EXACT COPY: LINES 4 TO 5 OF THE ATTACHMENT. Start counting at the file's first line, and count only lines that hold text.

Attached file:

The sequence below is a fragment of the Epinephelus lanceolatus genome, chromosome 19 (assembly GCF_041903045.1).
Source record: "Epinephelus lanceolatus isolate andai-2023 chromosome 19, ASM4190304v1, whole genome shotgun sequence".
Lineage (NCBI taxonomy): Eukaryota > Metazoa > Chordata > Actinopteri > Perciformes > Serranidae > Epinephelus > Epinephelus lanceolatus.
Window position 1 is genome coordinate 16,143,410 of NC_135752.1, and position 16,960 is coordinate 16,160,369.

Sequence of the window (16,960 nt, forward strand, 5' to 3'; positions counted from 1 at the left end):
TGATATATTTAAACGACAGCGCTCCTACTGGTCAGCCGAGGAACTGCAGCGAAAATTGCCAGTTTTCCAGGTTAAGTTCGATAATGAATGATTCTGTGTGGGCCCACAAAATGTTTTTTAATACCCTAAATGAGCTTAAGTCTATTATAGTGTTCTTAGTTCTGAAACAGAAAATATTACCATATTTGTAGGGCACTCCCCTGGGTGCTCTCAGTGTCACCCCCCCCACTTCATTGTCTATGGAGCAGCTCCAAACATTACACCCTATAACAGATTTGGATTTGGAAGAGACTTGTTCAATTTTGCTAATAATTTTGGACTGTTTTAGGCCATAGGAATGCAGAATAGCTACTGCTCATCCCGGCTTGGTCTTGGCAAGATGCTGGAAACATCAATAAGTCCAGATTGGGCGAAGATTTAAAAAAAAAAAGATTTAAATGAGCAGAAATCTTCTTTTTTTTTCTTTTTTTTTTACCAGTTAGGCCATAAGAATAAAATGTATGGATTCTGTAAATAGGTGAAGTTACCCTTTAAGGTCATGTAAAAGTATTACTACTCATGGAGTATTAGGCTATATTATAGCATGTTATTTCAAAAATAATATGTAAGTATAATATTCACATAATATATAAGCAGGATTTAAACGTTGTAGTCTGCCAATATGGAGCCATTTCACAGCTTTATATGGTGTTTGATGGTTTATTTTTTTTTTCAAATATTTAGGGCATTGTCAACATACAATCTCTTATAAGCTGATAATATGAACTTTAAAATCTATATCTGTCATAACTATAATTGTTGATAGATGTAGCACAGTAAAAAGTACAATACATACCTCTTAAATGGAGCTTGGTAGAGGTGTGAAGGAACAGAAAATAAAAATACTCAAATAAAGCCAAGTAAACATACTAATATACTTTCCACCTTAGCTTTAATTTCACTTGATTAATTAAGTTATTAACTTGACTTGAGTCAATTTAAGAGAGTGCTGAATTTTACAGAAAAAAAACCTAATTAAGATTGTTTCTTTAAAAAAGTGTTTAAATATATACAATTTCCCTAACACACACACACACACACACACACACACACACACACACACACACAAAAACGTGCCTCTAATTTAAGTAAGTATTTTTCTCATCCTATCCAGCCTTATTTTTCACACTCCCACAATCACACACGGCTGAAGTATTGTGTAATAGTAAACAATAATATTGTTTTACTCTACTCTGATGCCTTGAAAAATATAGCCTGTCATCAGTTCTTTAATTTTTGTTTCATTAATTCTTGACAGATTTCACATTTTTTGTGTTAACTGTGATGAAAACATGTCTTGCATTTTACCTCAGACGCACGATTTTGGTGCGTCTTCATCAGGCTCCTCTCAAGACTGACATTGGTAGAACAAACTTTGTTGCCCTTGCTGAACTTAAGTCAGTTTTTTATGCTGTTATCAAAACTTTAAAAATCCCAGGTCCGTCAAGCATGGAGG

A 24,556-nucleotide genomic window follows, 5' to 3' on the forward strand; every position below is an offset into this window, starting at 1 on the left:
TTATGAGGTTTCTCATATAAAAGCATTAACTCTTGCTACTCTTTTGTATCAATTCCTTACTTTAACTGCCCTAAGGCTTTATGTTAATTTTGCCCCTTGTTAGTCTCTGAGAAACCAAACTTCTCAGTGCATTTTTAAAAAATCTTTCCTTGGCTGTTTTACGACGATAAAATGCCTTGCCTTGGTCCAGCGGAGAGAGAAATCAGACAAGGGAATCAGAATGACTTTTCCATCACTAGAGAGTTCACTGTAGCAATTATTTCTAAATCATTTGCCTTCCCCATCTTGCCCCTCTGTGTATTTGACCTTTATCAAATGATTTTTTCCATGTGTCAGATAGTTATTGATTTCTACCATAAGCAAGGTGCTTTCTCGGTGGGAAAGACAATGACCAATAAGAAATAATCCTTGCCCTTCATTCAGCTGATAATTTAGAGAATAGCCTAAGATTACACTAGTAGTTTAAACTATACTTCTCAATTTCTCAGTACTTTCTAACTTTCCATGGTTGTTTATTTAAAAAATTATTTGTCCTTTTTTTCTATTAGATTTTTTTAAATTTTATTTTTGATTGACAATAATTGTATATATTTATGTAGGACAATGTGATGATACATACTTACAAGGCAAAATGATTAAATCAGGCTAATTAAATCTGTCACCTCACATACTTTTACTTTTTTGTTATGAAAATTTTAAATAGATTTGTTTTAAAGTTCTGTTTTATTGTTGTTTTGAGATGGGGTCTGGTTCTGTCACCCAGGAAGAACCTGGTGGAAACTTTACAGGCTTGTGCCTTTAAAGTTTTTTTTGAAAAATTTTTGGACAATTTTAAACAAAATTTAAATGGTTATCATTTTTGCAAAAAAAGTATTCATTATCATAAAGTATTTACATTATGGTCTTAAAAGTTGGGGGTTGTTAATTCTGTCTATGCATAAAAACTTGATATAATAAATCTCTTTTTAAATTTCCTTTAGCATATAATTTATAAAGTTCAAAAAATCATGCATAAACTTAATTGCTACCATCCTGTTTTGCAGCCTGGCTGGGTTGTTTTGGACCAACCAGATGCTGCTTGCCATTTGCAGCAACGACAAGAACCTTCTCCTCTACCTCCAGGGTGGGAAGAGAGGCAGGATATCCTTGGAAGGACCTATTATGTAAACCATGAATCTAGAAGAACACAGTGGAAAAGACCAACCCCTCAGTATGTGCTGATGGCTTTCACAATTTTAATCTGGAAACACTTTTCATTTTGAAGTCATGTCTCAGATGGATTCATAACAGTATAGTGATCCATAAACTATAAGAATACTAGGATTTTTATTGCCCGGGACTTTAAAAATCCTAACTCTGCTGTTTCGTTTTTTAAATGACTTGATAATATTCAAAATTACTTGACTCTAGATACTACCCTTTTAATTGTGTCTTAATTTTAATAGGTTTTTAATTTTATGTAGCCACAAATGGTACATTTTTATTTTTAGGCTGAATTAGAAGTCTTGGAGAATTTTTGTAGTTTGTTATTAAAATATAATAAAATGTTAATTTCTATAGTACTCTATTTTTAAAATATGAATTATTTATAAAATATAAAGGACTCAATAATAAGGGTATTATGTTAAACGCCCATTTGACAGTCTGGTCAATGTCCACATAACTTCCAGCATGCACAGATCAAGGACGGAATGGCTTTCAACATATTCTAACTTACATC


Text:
Window position 1 is genome coordinate 16,143,410 of NC_135752.1, and position 16,960 is coordinate 16,160,369.

Sequence of the window (16,960 nt, forward strand, 5' to 3'; positions counted from 1 at the left end):